24. Transcript of a Telephone Conversation Between Secretary of the Treasury Shultz and the President’s Assistant for National Security Affairs (Kissinger)1

S: I called you sort of in this continuing discussion about Europe and monetary abandonments (?).

K: I think it’s coming pretty well.

S: It is. I think the message had a real impact.2

K: Yeah.

S: At the same time, I think in many respects they are at a sort of a moment of truth and they know it. And the ability to put together some sort of a joint float is quite testing and I don’t really think they can do it. Schmidt and Barber both told me that they rate the chances as less than 50–50. Now I was very much impressed Saturday3 with the additional perspective on the problem that came from our discussion with the President and with you.4 That is, to say, they need to put the whole thing in the setting of European problems generally and not regard it simply as a problem in working out an international monetary system. And I mentioned that to the President last night, when I reported to him on the outcome of the Ministers’ meeting and so on, and he suggested that I discuss this with you and that perhaps we might discuss it with him tomorrow.5 So I’m really calling to see if perhaps mid-afternoon or so you might have some time. I don’t know quite how to start with this but I do have the feeling that there is a fairly decisive set of events taking place and I’ll be going now to Paris rather than to Rome on Friday for the meeting and I want to be in a position to understand and represent our views well.6

K: Okay.

S: And I have to go back to—I’ve been testifying all morning and I have to go back again at 2:00 but I hope I won’t be there all afternoon.

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K: Well, I have to see a Russian group at 5:00. How about meeting at 6:00 or is that too late for you?

S: 6:00 or so would be fine.

K: Let’s do it at 6:00.

S: Okay. I have my monetary group meeting at 4:30 so when we get through, I’ll call you.

K: I’ll be here—Do you want to come over here or should I come there?

S: Anything. I’ll come over there. Why don’t I come over there? K: Okay.

S: All right.

K: Be a great honor.

S: I’m sure. And as I say, I don’t know where I’m going here except that as I—

K: Well, as I think this thing through, I lean more and more towards the float and against intervention if it can be arranged. And if we intervene, to do it only as a result of it.

S: Yeah. It may develop that the Germans wind up with a national float and Schmidt said that publicly.

K: Well, Schmidt has a call in to me.

S: I called him this morning and we talked and I asked him was that published report accurate or not. He said it was accurate; that it was their last choice, not their first choice, but they would do it. That’s the first time he has been willing to mention those words.

K: Schmidt has a call in to me and I’ll—you know, he’s an old friend—and I’ll report to you immediately after we’ve talked.

S: I suggested to him—He said what did we think and I said well, there is a line of opinion here that we have to allow some period for the market to sort things out; that we felt that the relationship between the mark and the dollar was basically all right and that he might want to, if it’s of any use to him, describe a float as being—as not that way but just say that the par value remains as they see it and they have eliminated the bands around it for the time being—that’s the same thing—to let the situation settle out. I think by this time, with all the talk of not only a joint float but an individual float, it would be almost impossible to intervene successfully because you have the principal government that would have to put up the money, namely Germany, has demonstrated a lack of conviction on the subject and the speculators would just murder the situation.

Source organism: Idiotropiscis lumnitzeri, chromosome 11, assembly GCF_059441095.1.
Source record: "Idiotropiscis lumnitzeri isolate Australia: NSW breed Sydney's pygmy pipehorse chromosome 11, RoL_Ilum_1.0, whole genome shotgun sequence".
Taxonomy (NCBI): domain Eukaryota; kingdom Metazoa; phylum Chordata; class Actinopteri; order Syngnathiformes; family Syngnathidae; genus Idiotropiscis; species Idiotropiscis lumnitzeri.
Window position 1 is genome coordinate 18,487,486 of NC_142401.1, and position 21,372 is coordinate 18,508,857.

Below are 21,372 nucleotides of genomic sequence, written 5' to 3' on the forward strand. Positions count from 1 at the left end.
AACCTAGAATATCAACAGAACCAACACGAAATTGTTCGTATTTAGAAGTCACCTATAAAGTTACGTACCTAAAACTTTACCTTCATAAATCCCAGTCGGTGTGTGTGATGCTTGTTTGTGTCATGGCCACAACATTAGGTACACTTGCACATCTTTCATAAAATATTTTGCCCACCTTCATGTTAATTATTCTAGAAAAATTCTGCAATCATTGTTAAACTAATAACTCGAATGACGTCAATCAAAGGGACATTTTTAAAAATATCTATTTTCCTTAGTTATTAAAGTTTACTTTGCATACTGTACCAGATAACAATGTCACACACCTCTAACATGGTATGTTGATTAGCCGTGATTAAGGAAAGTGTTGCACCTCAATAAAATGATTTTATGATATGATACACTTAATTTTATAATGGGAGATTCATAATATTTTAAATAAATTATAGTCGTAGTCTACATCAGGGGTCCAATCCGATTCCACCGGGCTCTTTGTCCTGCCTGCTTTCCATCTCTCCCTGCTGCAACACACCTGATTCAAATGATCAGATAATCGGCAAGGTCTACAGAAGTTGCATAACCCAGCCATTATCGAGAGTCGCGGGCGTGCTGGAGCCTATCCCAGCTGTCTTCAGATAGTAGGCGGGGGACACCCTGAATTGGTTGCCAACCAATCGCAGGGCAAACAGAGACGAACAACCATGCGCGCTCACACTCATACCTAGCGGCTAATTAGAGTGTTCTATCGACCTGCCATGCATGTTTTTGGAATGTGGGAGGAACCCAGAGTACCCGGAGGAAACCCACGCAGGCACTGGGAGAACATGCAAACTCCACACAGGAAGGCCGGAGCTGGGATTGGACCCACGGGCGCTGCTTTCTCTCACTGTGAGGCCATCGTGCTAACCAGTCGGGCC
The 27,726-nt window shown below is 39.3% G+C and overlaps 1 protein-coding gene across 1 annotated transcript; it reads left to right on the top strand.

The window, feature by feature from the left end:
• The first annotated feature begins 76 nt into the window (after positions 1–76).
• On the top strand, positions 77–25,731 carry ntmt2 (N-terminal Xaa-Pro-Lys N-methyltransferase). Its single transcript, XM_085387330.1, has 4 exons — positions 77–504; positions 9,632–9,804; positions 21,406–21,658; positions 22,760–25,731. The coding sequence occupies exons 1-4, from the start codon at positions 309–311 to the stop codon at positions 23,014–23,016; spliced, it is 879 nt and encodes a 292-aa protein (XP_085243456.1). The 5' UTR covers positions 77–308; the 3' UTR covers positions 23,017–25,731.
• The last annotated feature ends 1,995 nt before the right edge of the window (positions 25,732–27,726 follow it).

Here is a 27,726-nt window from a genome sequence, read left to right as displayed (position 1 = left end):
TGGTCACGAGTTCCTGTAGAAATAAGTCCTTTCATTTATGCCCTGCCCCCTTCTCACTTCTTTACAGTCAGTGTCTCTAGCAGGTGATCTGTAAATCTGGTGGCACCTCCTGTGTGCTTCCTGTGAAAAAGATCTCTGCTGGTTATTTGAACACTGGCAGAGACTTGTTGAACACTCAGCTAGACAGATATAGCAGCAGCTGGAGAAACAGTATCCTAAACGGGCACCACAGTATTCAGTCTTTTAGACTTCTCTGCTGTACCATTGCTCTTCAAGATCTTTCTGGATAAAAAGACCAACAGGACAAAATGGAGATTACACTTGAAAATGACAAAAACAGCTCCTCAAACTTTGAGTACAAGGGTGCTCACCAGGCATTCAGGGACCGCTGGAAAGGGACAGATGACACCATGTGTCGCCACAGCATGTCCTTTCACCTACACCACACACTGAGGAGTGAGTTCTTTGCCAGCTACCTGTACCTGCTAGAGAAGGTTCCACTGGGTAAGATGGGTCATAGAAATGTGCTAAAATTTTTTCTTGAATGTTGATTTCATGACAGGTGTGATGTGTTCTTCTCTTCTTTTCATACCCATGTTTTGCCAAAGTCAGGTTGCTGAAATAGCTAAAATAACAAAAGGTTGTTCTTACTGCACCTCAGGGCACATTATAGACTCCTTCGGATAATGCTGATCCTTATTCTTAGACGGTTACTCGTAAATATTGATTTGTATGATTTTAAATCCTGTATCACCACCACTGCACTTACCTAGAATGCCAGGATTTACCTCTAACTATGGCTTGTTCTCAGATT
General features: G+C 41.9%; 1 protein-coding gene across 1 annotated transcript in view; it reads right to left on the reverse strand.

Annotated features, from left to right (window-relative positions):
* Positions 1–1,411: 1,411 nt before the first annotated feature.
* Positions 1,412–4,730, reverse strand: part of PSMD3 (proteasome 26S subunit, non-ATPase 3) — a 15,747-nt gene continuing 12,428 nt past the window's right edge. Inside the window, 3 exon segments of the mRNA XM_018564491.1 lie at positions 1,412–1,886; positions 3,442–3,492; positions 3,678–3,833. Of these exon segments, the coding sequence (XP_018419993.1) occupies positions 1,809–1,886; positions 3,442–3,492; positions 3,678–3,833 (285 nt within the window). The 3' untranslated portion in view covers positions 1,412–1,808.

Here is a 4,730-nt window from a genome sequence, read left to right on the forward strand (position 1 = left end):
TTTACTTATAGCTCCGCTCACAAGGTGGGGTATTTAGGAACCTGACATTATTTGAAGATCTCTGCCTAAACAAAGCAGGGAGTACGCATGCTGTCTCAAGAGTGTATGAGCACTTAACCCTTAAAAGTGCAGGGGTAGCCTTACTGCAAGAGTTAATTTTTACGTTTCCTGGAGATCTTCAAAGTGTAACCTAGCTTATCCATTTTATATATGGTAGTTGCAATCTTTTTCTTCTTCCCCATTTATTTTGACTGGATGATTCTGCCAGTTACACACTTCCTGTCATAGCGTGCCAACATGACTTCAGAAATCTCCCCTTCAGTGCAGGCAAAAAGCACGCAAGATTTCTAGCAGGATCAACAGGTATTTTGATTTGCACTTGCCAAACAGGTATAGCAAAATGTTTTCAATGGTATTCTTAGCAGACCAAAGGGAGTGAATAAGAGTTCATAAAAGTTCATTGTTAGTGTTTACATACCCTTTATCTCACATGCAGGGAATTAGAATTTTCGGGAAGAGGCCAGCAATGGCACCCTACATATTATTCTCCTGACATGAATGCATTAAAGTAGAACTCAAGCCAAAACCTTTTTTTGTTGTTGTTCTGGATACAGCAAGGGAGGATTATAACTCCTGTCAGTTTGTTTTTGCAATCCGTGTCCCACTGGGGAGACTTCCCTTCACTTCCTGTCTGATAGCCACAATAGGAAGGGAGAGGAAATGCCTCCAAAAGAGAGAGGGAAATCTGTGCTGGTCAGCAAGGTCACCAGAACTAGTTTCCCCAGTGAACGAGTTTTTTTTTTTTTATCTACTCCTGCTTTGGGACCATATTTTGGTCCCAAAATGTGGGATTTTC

K: Yeah, yeah.

S: At any rate, if we can develop a cooperative relationship with the Germans and cement that relationship in on economic grounds and [Page 101] also with the British, the French election seems to be going badly for Gaullists from—

K: Well, it’s too early to tell because you can’t tell what these voters will do in the second round when their choice is between communists and Gaullists.

S: Right.

K: But it will certainly go less well.

S: Well, anyway, this is the sort of thing I’d like to try to sort out a little bit.

K: Good. Now, in any event, I think now that we shouldn’t go for intervention unless the Germans ask us for it.

S: That is the only condition under which we ought to consider it and then I think—

K: I’m not sure we should do it then.

S: I believe there should—We ought to be willing to think through with them a set of events where this isn’t a set—a float for a period of time so we let the marketplace settle out and then settle on something which we would agree to defend.

K: Yeah.

S: We can have that kind of an outline, although even that I think is a question. But at any rate, these are things.

[Omitted here is discussion unrelated to foreign economic policy.]

  1. Source: National Archives, Nixon Presidential Materials, Kissinger Telephone Conversations, Box 19. No classification marking.
  2. Apparently a reference to Document 18.
  3. March 3.
  4. See Documents 16 and 17.
  5. Shultz spoke on the telephone with President Nixon, who was at Camp David, from 9:19 to 9:28 p.m. on March 4. (National Archives, Nixon Presidential Materials, White House Central Files, President’s Daily Diary)
  6. Shultz went to Paris on March 9 to attend the G–10 meeting (see footnote 4, Document 32).